The Las Vegas Raiders are staring down the most unsettled quarterback situation in the league.
Some have suggested that there is a legitimate chance Jimmy Garoppolo doesn’t play a down for the Raiders, after requiring foot surgery to repair an injury that caused him to fail his physical and triggered some last-second changes to his contract language prior to putting pen to paper.
Garoppolo, of course, arrived in Vegas after the organization cast off Derek Carr last season, and it was expected that the 31-year-old would lead the Raiders’ offense this season. Now, it seems entirely possible he isn’t even on the roster when the 2023 campaign kicks off.
So, who are the best contingency options for the Raiders if Garoppolo’s situation completely unravels and general manager Dave Ziegler needs to hatch a Plan B less than three months before the season kicks off September 10 in Denver?
Heavy spoke to multiple NFL executives, in buildings across the league, to get a sense of where the Raiders might go from here, and who the best fit to potentially replace Garoppolo at quarterback might be.
Brian Hoyer – Raiders
It might not be ideal, but perhaps the easiest — and most cost efficient option for the Raiders would be to turn the reins over to veteran Brian Hoyer for a season. After all, he’s already on the roster.
“The thing about Brian is he’s efficient,” an AFC front office executive told Heavy, on the condition of anonymity to speak freely about another team’s situation.
“Brian’s an overachiever,” the executive explains. “He knows offense, completes passes. Not overly mobile, but enough. But, with 10,000 career yards, 53 touchdowns and only 35 interceptions, he’s an extension of coaches on field. Legit backup.”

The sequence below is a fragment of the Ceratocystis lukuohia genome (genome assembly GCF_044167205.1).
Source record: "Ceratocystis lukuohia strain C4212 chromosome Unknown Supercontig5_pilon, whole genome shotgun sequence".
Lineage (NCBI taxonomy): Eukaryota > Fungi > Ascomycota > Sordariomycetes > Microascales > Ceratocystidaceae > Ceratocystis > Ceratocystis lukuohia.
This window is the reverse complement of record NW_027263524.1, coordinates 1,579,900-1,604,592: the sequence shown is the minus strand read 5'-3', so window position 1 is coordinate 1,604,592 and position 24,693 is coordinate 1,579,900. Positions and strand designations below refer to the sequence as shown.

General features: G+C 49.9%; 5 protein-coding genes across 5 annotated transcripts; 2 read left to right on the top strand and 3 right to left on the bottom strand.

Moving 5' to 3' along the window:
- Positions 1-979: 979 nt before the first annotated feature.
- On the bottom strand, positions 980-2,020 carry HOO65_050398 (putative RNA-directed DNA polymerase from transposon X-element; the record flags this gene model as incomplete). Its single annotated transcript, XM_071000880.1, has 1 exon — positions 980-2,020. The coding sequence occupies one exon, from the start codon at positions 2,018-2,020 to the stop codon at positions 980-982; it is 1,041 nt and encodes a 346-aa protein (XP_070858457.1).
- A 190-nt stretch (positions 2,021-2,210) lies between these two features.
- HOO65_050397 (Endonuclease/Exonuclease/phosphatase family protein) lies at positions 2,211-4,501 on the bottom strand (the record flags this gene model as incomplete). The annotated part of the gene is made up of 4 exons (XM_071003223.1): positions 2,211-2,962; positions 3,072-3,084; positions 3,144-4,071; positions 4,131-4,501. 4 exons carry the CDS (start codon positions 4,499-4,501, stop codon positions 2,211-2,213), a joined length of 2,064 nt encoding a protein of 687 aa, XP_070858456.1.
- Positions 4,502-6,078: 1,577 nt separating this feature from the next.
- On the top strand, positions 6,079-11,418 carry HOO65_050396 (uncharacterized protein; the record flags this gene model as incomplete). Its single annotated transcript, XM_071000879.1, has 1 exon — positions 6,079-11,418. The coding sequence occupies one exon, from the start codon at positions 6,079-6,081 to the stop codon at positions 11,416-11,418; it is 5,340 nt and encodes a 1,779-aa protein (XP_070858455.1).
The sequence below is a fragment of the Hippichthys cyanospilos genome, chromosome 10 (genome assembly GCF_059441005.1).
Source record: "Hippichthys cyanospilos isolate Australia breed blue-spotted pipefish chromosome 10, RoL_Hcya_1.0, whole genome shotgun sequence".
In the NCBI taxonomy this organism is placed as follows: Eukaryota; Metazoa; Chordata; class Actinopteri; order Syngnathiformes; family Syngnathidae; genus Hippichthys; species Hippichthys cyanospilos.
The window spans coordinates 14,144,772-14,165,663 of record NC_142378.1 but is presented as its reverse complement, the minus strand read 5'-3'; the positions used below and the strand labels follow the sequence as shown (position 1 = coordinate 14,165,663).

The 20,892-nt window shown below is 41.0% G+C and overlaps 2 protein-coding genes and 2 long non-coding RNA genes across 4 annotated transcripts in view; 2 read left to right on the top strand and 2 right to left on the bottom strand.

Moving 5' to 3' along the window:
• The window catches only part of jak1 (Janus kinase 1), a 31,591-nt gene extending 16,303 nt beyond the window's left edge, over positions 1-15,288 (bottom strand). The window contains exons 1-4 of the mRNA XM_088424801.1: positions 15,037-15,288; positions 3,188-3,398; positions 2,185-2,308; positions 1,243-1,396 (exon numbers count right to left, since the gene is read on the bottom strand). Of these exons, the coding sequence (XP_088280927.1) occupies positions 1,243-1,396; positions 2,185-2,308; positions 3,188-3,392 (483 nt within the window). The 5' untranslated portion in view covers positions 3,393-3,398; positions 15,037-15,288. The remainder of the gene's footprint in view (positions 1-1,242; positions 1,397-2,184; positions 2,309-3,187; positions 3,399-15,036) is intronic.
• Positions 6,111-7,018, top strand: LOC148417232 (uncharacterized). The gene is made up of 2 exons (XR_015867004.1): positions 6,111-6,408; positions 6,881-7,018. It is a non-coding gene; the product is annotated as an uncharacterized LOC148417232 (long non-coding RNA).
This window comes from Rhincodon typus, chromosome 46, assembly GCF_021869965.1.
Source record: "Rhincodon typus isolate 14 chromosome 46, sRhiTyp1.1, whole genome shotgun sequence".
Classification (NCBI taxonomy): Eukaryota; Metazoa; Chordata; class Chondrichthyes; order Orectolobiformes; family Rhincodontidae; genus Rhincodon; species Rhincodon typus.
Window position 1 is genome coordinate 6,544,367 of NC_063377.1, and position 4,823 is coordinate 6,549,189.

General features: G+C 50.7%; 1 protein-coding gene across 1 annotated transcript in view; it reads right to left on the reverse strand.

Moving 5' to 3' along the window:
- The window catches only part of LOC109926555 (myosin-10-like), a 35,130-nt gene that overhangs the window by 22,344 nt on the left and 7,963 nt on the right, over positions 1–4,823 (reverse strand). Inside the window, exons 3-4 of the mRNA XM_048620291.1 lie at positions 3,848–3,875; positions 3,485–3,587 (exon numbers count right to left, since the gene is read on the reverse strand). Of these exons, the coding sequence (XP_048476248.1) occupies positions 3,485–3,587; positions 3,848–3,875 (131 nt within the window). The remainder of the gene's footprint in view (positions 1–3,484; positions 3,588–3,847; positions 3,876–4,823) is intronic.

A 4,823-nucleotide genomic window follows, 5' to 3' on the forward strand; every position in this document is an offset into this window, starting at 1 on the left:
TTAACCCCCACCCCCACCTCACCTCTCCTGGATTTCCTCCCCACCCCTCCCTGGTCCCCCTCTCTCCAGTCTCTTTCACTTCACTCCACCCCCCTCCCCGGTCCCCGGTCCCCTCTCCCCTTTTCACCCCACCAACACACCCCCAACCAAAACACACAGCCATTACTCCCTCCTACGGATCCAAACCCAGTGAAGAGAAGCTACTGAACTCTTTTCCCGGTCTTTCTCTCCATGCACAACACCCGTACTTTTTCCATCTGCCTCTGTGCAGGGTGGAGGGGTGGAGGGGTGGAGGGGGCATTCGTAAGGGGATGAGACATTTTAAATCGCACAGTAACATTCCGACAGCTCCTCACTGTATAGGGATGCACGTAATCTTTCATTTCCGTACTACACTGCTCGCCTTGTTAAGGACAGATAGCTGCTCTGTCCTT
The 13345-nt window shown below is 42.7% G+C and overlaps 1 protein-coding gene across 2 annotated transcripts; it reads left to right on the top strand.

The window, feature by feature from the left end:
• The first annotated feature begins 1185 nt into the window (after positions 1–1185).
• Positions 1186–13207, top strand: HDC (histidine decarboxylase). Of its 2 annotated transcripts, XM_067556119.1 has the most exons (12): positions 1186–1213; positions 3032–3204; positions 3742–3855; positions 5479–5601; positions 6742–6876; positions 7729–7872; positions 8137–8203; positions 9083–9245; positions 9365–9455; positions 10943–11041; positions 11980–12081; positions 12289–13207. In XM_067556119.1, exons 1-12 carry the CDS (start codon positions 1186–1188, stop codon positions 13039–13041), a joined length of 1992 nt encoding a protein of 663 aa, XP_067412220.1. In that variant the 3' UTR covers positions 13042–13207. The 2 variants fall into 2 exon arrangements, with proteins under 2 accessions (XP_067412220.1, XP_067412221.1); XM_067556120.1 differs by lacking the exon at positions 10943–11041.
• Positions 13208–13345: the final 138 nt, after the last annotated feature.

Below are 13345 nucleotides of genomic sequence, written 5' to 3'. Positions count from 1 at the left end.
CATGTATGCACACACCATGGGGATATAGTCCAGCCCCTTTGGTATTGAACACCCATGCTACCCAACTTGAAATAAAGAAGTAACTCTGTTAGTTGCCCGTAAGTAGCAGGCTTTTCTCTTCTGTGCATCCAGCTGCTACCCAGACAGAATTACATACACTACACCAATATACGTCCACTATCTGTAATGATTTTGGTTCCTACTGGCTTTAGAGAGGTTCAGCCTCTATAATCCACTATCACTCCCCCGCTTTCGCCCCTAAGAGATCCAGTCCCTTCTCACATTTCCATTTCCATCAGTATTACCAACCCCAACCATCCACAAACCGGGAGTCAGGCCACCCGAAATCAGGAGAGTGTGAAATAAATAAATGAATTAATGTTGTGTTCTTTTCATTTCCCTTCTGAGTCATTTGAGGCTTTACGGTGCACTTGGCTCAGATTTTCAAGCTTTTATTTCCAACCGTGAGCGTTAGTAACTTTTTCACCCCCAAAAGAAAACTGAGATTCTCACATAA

Sam Darnold – 49ers
The 49ers’ crowded quarterback room could hold the answer to the Raiders’ short-term quarterback solution.
“I’d trade for Sam Darnold today,” an NFL offensive coach told Heavy. “They have big issues out there, because they don’t have money to make a big trade. Especially when you’re talking about a quarterback.”
Darnold’s signing as a free agent provided the San Francisco 49ers some quarterback insurance for both Trey Lance and Brock Purdy, who are each returning from injury. However, if both Lance and Purdy make a full recovery, it is conceivable that Darnold could become expendable.
Last season in Carolina, Darnold flourished for the first time in his career, posting a career-high 92.6 passer rating while throwing 7 touchdowns to 3 interceptions in six games. Perhaps Darnold can be a competent starter in McDaniels’ system until the organization is able to mine a long-term franchise quarterback of the future.
Look to the Future
Short of scouring the waiver wire for veterans spinning around the backup quarterback carousel, one former general manager suggests the Raiders “tank” for their pick of two “generational” quarterback prospects next spring.
“If I were in their shoes,” the former general manager suggested. “I would tank.”
But, for a franchise that has seemingly straddled the line between rebuilding through the draft and throwing all the chips into the middle of the table in free agency, there might be some merit to positioning to choose between USC Heisman Trophy winner Caleb Williams and University of North Carolina standout Drake Maye.
“Seriously, Maye has the chance to be the next Troy Aikman,” former GM pointed out. “And Caleb Williams is a Russell Wilson clone, only much faster.”
Openly tanking would certainly run counter to the spirit of the sport, and trigger mass outrage from the Raiders’ players and coaching staff. But, with only $3.91 million in cap space, if the roster is led by a veteran bridge backup currently on the roster, and the result is picking at the top of the board next season, it might not be the Raiders’ worst outcome.